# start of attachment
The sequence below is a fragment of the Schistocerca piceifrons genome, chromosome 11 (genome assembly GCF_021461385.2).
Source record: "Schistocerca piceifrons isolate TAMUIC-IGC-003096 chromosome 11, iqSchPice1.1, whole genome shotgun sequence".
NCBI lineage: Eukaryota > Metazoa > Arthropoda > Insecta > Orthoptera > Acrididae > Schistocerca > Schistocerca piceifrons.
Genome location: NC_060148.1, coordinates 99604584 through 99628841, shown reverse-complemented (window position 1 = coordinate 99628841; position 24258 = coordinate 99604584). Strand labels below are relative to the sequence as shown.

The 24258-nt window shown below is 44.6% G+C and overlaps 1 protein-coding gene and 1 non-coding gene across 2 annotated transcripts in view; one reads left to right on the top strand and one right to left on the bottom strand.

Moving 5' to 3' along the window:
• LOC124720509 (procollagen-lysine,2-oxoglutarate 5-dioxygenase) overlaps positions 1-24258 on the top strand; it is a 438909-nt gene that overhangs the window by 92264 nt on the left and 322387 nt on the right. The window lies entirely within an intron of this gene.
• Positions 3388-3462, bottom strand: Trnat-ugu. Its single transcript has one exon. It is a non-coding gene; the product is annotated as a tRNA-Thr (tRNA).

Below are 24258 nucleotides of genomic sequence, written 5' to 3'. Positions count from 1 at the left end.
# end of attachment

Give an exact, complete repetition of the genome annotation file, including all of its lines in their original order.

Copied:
The sequence below is a fragment of the Schistocerca piceifrons genome, chromosome 11 (genome assembly GCF_021461385.2).
Source record: "Schistocerca piceifrons isolate TAMUIC-IGC-003096 chromosome 11, iqSchPice1.1, whole genome shotgun sequence".
NCBI lineage: Eukaryota > Metazoa > Arthropoda > Insecta > Orthoptera > Acrididae > Schistocerca > Schistocerca piceifrons.
Genome location: NC_060148.1, coordinates 99604584 through 99628841, shown reverse-complemented (window position 1 = coordinate 99628841; position 24258 = coordinate 99604584). Strand labels below are relative to the sequence as shown.

The 24258-nt window shown below is 44.6% G+C and overlaps 1 protein-coding gene and 1 non-coding gene across 2 annotated transcripts in view; one reads left to right on the top strand and one right to left on the bottom strand.

Moving 5' to 3' along the window:
• LOC124720509 (procollagen-lysine,2-oxoglutarate 5-dioxygenase) overlaps positions 1-24258 on the top strand; it is a 438909-nt gene that overhangs the window by 92264 nt on the left and 322387 nt on the right. The window lies entirely within an intron of this gene.
• Positions 3388-3462, bottom strand: Trnat-ugu. Its single transcript has one exon. It is a non-coding gene; the product is annotated as a tRNA-Thr (tRNA).

Below are 24258 nucleotides of genomic sequence, written 5' to 3'. Positions count from 1 at the left end.